Best Comics of …

The best thing about The Best American Series’ The Best American Comics is that it reminds us of comics we enjoyed a couple years ago. Anyone who stays half-way current  with alternative comics and graphic novels will have seen a good portion of what’s in each edition of this four-year old series. Still, there’s always something missed as well as something new to discover.

The latest volume, edited by Big Baby and Black Hole artist Charles Burns, fits the bill. There’s well-known stuff from the Crumbs, Daniel Clowes, Adrian Tomine, Jason Lutes, Tim Hensley and Art Spiegelman, stuff we enjoyed back in the day, as well as a less easily obtained piece from Chris Ware. The Rabbit had overlooked Kevin Huizenga‘s popular Ganges series. He found Huizenga’s “Pulverize”– an ironic story of the cruelties of  dot-com life and video games–to be the collection’s previously-unseen highlight. Then there’s always new material he absolutely missed (blame rabbit hole isolation) such as David Sandlin‘s demented, magenta dream-work “Slumburbia” pulled from the pages of Hot Wire.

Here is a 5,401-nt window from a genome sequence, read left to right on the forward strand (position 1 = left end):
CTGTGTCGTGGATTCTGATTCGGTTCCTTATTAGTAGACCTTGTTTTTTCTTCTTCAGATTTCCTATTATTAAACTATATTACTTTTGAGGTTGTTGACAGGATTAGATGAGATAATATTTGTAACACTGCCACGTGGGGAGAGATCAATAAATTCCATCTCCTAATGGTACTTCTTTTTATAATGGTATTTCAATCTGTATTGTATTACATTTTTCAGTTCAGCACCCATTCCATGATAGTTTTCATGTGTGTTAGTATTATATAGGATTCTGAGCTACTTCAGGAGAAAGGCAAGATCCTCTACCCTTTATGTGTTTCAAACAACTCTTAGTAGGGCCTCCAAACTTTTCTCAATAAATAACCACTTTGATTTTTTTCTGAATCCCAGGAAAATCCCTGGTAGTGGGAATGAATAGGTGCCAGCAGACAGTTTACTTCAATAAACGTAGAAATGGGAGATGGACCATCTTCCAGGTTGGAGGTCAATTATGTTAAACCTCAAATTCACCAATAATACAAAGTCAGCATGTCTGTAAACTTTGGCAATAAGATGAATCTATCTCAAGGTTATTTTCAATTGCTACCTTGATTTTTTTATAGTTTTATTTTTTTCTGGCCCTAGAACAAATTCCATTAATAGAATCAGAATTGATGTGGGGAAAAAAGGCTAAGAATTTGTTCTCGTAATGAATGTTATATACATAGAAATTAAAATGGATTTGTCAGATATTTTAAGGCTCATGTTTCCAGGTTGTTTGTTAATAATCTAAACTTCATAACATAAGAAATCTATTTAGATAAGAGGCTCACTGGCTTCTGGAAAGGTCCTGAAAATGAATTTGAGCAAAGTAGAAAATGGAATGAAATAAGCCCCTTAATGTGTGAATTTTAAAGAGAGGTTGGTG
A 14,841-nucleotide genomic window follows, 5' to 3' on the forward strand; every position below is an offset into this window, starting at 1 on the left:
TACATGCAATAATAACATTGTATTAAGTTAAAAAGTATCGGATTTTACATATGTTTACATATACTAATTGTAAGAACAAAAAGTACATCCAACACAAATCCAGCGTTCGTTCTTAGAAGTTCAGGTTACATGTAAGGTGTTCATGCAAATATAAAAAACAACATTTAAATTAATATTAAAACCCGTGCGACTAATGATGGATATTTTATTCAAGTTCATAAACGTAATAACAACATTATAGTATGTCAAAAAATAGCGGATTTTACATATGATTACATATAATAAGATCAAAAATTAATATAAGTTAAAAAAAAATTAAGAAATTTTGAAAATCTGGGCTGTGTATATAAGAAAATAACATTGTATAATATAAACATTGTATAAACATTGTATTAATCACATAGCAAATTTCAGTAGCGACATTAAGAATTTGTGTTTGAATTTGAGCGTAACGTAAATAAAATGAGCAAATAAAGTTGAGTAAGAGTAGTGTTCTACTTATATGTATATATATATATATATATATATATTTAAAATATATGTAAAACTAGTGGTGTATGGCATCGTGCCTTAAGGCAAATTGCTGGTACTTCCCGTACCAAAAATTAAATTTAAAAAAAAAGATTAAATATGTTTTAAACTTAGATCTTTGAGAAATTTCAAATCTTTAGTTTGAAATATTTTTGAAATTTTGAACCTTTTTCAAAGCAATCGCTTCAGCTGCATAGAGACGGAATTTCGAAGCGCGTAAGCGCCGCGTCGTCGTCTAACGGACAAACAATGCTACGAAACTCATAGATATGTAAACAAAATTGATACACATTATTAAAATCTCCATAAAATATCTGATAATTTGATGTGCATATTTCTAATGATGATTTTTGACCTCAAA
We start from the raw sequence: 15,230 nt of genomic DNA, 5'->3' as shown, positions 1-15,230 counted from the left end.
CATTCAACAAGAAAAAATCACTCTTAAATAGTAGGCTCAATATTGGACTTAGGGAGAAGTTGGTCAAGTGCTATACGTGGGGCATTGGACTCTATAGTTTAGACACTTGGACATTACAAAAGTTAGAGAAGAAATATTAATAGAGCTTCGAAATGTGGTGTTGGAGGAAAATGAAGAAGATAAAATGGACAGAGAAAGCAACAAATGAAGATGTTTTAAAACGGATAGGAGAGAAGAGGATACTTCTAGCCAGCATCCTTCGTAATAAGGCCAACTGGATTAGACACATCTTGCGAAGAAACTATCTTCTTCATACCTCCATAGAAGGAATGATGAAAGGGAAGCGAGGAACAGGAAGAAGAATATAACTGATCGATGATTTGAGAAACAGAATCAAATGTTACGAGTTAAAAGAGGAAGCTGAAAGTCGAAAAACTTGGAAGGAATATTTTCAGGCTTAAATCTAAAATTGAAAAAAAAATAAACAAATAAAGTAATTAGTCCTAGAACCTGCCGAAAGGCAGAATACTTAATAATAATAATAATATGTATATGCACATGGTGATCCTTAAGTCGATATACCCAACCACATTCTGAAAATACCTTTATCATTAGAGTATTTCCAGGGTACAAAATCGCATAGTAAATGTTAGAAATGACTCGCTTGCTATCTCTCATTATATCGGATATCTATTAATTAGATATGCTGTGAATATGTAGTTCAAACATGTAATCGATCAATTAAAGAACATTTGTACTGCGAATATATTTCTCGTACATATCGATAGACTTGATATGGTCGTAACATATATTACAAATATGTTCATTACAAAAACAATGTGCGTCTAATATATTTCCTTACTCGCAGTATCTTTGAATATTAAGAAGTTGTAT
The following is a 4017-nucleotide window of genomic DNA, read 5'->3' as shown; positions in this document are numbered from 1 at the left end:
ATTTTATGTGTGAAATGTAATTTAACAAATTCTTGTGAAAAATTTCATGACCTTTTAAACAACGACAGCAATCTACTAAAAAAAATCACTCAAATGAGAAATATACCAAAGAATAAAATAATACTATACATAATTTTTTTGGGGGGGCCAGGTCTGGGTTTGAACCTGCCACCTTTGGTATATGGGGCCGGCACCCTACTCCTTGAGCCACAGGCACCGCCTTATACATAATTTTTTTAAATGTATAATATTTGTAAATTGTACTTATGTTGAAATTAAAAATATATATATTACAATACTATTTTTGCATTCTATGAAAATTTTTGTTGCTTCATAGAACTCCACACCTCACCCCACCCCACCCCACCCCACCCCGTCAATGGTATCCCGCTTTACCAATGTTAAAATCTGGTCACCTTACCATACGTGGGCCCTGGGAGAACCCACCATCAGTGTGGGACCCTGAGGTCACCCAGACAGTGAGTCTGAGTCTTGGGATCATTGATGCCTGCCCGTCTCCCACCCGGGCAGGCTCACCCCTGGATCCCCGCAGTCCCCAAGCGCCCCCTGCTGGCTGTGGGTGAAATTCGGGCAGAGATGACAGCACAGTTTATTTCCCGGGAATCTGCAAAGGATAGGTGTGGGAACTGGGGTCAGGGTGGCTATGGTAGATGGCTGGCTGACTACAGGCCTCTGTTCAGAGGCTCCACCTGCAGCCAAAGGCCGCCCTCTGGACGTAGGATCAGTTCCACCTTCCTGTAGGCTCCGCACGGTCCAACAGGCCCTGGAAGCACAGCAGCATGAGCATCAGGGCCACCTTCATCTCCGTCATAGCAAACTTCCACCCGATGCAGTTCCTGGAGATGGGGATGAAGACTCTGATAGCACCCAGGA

Another service The Best American Comics series provides is to remind us of what’s become tiresome. This year, it’s parodies of classic comics, complete with comic-like advertising, no matter how crude or absurd. Tim Hensley’s brightly-colored, Archie-inspired teen serial “Gropius” (three installments spread through this volume) didn’t strike us as funny this time around. Michael Kupperman’s “Indian Spirit Twain & Einstein” is a clever-enough comic-tv series spoof, drawn in classic golden age style, that plays too far past its initial couple of pages. This stuff’s been done before and better by Ware, Spiegelman and others all the way back to Harvey Kurtzman.

In the past, the guest-editor’s introduction has often served up insight into craft and creation. Burns’ piece, disappointingly,  is standard bio fare. We learn that his father collected comics and that his parents succumbed when, as a child, he demanded all six volumes of the Tintin saga published in the U.S. by the Golden Press. We’d never realized that Olympia, Washington’s Evergreen State College was a comic breeding ground, but Burns, Matt Groening and previous series editor Lynda Barry were all there at the same time. The story of Burns’ association with Spiegelman shows that the mentor-student relationship is as rewarding to comic illustrators as it is to other artists.

We all knew that The Best American Comics, always published in time for the holiday gift  cycle, is best suited for the casual and non-comic reading public. But it serves a purpose–or two–for fans as well.–Cabbage Rabbit

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